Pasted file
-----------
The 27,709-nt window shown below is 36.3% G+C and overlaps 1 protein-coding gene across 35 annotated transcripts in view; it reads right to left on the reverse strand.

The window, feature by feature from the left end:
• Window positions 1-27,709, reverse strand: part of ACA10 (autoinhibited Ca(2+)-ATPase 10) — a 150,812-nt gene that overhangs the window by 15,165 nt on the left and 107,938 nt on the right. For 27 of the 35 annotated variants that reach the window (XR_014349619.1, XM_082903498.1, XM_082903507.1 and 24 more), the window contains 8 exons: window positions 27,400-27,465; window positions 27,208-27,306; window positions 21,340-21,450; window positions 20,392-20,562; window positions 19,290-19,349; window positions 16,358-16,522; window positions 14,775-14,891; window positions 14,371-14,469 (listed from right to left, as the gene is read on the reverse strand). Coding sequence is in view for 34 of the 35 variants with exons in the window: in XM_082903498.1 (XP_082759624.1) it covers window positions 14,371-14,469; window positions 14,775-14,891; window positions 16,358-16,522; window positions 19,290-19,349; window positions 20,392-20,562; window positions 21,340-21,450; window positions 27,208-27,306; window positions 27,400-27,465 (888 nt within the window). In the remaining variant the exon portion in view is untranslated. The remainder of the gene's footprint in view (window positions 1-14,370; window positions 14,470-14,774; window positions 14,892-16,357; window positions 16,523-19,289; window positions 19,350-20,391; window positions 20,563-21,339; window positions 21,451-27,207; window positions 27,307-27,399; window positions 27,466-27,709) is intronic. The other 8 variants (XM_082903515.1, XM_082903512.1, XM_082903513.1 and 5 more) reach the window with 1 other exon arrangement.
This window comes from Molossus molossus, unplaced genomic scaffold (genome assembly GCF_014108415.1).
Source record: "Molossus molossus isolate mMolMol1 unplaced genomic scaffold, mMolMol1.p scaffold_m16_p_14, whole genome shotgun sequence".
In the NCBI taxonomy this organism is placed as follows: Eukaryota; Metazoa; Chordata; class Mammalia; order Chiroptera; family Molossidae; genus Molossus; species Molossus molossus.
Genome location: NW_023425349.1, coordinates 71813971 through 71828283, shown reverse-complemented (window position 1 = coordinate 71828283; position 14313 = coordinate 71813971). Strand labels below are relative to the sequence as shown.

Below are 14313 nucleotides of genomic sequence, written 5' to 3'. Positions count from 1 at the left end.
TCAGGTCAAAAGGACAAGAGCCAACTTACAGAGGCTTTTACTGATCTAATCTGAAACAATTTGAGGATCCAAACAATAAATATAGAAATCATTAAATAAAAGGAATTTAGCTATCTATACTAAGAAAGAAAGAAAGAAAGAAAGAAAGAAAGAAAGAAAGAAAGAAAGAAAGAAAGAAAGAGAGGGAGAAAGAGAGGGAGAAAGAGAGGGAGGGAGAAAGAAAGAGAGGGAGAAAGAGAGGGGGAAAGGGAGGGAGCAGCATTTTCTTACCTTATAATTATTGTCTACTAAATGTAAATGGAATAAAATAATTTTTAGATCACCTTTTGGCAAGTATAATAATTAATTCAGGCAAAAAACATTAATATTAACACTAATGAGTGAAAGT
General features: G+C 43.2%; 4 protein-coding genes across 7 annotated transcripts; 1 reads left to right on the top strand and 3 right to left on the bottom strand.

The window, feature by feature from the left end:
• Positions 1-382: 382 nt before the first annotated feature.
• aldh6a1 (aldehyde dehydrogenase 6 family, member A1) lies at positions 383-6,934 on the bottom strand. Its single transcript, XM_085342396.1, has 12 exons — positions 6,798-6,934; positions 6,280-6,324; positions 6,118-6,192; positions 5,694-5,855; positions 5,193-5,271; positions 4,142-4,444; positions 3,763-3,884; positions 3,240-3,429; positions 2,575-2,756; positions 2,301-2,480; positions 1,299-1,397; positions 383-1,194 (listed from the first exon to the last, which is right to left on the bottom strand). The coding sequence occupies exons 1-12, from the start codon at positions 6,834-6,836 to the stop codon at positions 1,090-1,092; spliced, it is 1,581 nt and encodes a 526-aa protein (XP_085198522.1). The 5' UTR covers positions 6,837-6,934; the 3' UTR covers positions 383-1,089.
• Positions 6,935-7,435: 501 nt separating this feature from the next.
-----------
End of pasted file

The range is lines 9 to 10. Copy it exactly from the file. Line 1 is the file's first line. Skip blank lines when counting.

TCAGGTCAAAAGGACAAGAGCCAACTTACAGAGGCTTTTACTGATCTAATCTGAAACAATTTGAGGATCCAAACAATAAATATAGAAATCATTAAATAAAAGGAATTTAGCTATCTATACTAAGAAAGAAAGAAAGAAAGAAAGAAAGAAAGAAAGAAAGAAAGAAAGAAAGAAAGAAAGAGAGGGAGAAAGAGAGGGAGAAAGAGAGGGAGGGAGAAAGAAAGAGAGGGAGAAAGAGAGGGGGAAAGGGAGGGAGCAGCATTTTCTTACCTTATAATTATTGTCTACTAAATGTAAATGGAATAAAATAATTTTTAGATCACCTTTTGGCAAGTATAATAATTAATTCAGGCAAAAAACATTAATATTAACACTAATGAGTGAAAGT
General features: G+C 43.2%; 4 protein-coding genes across 7 annotated transcripts; 1 reads left to right on the top strand and 3 right to left on the bottom strand.